Summary: Almost all of us have had days of anxiety & stress & frayed nerve endings, & we need to learn how to deal with them. (Powerpoints available for free - Request #129.)
MELVIN M. NEWLAND, MINISTER
RIDGE CHAPEL, KANSAS, OK
(The powerpoints used with this message are available for free. Just email me at firstname.lastname@example.org and request #129.)
A. Have you ever heard the story of "Alexander and the Horrible, Terrible, Not Good, Very Bad Day"? If you haven’t, let me tell it to you.
ILL. Alexander was a boy about 7 or 8 years old, & he had one of those days when everything went wrong, disasters one right after another. Nothing went right. "It was a Horrible, Terrible, Not Good, Very Bad Day."
For instance, when Alexander woke up in the morning, he discovered that he had gone to bed with gum in his mouth, & when he awoke it was in his hair. When he got out of bed he tripped over his skateboard, & then he dropped his sweater into the sink where the water was running.
He said, "I just knew it was going to be a Horrible, Terrible, Not Good, Very Bad Day!" Then he went to school, & it turned out to be a horrible day there, too.
After school he had a terrible experience at the Dentist’s office. Then came supper, & he said, "We had cauliflower for supper, & I hate cauliflower! And on TV all I saw was huggin & kissin, & I hate huggin & kissin!"
"Then my bath water was too hot, & I got soap in my eyes, & I lost my marble down the drain. When I went to bed, Nick took back the pillow that he said I could have. And my Star Trek night light burned out, & I bit my tongue, & the cat decided to sleep with Nick & not with me.”
“All in all," He said, "it was a Horrible, Terrible, Not Good, Very Bad Day"
Now is it any wonder that when Alexander finally came to the end of that day, he heaved a sigh & cried, "I think I’ll just run away"?
B. Have you ever felt that way? I’m sure you have! Almost all of us have had days of anxiety & stress & frayed nerve endings, & we need to learn how to deal with them.
As I read the scriptures I find no instant formula for spiritual maturity. A lot of people are searching for one. They just want to have an experience or say a prayer, & have instant spiritual maturity. But it doesn’t come that way!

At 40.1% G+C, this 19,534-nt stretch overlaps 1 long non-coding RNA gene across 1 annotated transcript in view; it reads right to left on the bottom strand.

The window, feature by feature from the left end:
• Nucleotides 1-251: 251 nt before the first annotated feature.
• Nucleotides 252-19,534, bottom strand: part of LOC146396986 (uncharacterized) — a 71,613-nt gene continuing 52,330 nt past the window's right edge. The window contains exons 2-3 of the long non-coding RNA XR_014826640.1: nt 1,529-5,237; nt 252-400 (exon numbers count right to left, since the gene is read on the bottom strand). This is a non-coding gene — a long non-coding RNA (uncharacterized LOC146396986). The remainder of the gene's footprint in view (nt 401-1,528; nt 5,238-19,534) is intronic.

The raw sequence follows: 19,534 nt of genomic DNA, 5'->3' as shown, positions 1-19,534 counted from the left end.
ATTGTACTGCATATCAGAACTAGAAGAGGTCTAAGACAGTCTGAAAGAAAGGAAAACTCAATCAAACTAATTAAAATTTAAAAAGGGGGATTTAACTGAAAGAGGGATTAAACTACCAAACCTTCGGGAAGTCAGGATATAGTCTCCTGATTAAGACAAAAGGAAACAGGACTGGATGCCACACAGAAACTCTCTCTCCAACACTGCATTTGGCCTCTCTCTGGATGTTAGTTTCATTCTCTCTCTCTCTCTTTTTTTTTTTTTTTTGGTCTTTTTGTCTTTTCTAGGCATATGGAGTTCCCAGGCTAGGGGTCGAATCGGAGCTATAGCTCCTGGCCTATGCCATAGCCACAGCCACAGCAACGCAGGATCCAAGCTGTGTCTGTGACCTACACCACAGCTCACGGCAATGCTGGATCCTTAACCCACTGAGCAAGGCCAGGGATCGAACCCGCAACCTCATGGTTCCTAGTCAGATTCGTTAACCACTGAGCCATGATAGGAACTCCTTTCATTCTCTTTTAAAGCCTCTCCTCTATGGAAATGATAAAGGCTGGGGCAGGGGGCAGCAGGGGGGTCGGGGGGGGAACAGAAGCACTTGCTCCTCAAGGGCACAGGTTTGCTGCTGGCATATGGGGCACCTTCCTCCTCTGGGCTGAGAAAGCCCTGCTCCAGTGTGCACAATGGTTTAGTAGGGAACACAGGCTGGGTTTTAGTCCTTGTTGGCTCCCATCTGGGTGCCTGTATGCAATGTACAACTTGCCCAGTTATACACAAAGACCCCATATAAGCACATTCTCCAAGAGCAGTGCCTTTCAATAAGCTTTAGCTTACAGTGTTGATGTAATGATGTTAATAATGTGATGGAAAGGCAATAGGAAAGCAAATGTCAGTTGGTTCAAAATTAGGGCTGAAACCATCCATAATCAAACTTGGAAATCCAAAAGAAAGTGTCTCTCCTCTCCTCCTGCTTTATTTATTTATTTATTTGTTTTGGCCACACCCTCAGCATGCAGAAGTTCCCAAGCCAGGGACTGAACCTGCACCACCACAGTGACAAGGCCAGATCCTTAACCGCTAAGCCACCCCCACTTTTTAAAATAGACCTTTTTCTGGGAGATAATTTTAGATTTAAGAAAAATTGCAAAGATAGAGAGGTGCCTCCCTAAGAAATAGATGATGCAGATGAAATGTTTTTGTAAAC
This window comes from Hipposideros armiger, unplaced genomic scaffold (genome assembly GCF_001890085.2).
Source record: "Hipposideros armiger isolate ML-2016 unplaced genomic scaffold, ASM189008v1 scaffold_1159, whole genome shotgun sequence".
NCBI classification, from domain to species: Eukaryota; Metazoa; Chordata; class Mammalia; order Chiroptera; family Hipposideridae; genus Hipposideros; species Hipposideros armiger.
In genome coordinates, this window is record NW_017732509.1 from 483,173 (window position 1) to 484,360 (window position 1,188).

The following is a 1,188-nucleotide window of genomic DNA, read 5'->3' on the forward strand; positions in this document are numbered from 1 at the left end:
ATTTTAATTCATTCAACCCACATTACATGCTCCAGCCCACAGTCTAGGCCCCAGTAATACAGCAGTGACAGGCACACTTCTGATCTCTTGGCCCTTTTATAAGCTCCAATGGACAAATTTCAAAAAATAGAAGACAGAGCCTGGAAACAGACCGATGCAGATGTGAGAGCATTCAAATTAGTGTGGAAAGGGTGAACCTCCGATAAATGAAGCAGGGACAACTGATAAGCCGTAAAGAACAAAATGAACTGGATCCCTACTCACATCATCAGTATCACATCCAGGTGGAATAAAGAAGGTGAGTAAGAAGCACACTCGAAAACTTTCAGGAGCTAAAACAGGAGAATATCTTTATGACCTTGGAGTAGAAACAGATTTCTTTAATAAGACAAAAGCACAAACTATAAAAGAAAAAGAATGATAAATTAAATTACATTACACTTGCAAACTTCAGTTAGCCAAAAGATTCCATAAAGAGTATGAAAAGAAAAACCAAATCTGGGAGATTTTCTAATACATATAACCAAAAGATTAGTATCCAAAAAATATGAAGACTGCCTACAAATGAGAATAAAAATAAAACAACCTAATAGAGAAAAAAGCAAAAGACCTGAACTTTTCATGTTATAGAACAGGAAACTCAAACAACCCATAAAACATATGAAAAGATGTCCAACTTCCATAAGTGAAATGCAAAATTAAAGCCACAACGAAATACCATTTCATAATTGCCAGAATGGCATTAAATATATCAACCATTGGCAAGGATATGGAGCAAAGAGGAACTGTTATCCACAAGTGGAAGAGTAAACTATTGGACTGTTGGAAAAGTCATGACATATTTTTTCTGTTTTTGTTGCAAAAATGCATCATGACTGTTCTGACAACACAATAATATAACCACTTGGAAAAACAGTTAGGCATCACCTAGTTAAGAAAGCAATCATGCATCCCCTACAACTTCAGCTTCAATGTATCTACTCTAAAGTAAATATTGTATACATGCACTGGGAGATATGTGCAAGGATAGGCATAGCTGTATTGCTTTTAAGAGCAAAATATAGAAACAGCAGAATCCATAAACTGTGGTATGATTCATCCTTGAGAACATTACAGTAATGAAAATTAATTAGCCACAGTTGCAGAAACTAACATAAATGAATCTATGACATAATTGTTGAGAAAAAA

Growth & maturity come through stress & strain & struggle as we endeavor to live the Christian life.
ILL. A few years ago Thomas Hobbs of the Univ. of Wash. & some fellow sociologists published their research on Human Stress. They listed many of the common experiences of life, evaluated their impact on our mental & emotional well being, & rated them according to the stress they produced in our lives.
This stress rating was expressed in what they called "Life Change Units, or LCUs." The worse the stress rating, the higher the LCUs.
For instance, getting a divorce is rated at 73 LCUs. Being pregnant is 40 LCUs. Remodeling a home is 25 LCUs. The stress of Christmas is rated as 13 LCUs. On & on went their list of life’s stresses, each one rated in LCUs.
When we learn of a friend, maybe our own age, who is dying of cancer; or when we go to a doctor & he tells us there is something questionable in our X ray; or when our children grow up & move away; or we sell our home & move someplace else; or we change jobs, or we retire. These are all LCUs!
We are constantly being bombarded by LCUs, & the conclusion of the researchers was that if, within one year’s time, we experience a cumulative total of more that 300 Life Change Units, most people will not be able to handle it.
They concluded that if we experience that many LCUs in one year’s time that most of us will have either a physical or mental or emotional breakdown because, humanly speaking, we just can’t cope with that much change.
But notice that I said "humanly speaking," & I emphasize the word "humanly," because our trust in God can make all the difference in how we are able to handle the things that may happen to us in life.
C. Now with that in mind, turn to Psalm 46. There must have been times when the writer of this psalm felt like he was in a pressure cooker & couldn’t get out. So he wrote the words of this Psalm as he sought to deal with the stresses of his life.
Listen to the first verse, "God is our refuge and strength, an ever-present help in trouble." The Hebrew word "trouble" that he used means "pressed in." Do you remember the old saying, "Between a rock & a hard place?" That is the kind of pressure the Psalmist is talking about.